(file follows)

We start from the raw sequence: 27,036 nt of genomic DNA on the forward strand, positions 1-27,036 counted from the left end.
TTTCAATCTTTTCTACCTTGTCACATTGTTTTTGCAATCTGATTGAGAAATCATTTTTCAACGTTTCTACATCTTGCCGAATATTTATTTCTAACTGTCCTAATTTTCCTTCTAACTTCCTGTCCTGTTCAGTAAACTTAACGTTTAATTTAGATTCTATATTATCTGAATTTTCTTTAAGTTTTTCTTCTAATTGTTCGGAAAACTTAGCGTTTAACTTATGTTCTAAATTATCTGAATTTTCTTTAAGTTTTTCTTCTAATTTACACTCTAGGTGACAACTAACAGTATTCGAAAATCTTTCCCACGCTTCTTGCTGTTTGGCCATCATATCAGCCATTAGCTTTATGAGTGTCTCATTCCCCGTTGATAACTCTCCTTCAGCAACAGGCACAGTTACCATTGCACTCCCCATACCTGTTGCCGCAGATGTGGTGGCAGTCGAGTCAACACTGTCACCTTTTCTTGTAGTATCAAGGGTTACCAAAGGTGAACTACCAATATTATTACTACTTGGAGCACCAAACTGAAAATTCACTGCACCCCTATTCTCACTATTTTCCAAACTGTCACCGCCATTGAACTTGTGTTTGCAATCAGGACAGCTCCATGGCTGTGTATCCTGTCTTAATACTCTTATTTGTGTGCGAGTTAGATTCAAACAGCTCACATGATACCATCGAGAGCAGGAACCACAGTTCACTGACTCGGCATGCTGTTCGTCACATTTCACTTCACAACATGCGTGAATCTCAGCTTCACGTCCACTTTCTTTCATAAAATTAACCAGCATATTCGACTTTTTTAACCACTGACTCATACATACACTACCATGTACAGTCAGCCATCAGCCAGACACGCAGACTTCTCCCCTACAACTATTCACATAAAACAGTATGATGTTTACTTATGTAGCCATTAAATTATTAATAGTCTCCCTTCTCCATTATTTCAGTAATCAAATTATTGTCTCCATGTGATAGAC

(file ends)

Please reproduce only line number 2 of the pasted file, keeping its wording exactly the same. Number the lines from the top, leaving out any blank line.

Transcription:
TTTCAATCTTTTCTACCTTGTCACATTGTTTTTGCAATCTGATTGAGAAATCATTTTTCAACGTTTCTACATCTTGCCGAATATTTATTTCTAACTGTCCTAATTTTCCTTCTAACTTCCTGTCCTGTTCAGTAAACTTAACGTTTAATTTAGATTCTATATTATCTGAATTTTCTTTAAGTTTTTCTTCTAATTGTTCGGAAAACTTAGCGTTTAACTTATGTTCTAAATTATCTGAATTTTCTTTAAGTTTTTCTTCTAATTTACACTCTAGGTGACAACTAACAGTATTCGAAAATCTTTCCCACGCTTCTTGCTGTTTGGCCATCATATCAGCCATTAGCTTTATGAGTGTCTCATTCCCCGTTGATAACTCTCCTTCAGCAACAGGCACAGTTACCATTGCACTCCCCATACCTGTTGCCGCAGATGTGGTGGCAGTCGAGTCAACACTGTCACCTTTTCTTGTAGTATCAAGGGTTACCAAAGGTGAACTACCAATATTATTACTACTTGGAGCACCAAACTGAAAATTCACTGCACCCCTATTCTCACTATTTTCCAAACTGTCACCGCCATTGAACTTGTGTTTGCAATCAGGACAGCTCCATGGCTGTGTATCCTGTCTTAATACTCTTATTTGTGTGCGAGTTAGATTCAAACAGCTCACATGATACCATCGAGAGCAGGAACCACAGTTCACTGACTCGGCATGCTGTTCGTCACATTTCACTTCACAACATGCGTGAATCTCAGCTTCACGTCCACTTTCTTTCATAAAATTAACCAGCATATTCGACTTTTTTAACCACTGACTCATACATACACTACCATGTACAGTCAGCCATCAGCCAGACACGCAGACTTCTCCCCTACAACTATTCACATAAAACAGTATGATGTTTACTTATGTAGCCATTAAATTATTAATAGTCTCCCTTCTCCATTATTTCAGTAATCAAATTATTGTCTCCATGTGATAGAC